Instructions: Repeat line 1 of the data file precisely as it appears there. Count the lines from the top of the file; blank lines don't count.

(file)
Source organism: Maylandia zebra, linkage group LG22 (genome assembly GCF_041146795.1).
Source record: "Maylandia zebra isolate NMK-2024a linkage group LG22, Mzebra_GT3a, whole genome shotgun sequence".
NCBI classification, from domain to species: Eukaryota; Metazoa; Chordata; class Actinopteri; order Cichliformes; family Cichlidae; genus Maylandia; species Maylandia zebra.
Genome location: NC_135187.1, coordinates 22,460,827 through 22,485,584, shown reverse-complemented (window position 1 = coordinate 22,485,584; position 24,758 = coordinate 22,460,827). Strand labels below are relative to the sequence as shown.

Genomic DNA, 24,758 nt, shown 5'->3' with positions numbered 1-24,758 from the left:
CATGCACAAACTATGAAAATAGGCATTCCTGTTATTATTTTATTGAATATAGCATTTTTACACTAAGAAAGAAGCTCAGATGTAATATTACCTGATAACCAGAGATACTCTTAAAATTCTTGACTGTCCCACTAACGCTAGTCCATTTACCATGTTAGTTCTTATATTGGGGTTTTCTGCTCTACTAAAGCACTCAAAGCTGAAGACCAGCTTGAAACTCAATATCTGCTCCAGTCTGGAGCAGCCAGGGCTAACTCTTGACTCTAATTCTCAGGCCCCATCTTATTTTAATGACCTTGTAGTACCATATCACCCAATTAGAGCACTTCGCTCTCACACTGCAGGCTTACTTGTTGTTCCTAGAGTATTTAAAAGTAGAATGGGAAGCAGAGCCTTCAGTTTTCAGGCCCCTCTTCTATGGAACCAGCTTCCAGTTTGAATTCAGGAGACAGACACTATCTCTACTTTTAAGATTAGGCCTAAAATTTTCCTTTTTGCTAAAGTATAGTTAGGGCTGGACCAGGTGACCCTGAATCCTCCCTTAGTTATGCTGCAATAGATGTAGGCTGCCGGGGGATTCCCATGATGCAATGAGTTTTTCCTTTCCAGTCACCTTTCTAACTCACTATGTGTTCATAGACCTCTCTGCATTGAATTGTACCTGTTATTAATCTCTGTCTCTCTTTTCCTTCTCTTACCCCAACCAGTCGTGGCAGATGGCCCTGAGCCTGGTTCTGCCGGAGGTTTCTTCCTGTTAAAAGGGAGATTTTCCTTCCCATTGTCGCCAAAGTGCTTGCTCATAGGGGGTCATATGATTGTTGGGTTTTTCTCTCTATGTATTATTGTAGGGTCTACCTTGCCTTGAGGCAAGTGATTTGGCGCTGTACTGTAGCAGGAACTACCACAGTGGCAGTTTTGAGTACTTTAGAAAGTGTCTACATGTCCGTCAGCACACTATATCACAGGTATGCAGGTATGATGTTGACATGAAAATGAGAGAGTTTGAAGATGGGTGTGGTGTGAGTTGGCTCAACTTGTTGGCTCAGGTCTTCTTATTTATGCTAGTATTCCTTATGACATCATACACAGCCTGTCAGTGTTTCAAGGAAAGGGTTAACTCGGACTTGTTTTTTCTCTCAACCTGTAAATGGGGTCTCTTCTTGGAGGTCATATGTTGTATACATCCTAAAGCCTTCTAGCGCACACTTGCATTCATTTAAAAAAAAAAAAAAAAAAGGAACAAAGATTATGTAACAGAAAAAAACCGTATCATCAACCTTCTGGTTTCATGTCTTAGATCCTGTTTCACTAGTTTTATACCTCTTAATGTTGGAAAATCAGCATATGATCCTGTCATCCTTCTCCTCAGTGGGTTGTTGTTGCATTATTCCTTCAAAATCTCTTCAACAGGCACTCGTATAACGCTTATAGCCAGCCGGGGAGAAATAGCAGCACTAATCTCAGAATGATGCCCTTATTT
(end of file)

Source organism: Maylandia zebra, linkage group LG22 (genome assembly GCF_041146795.1).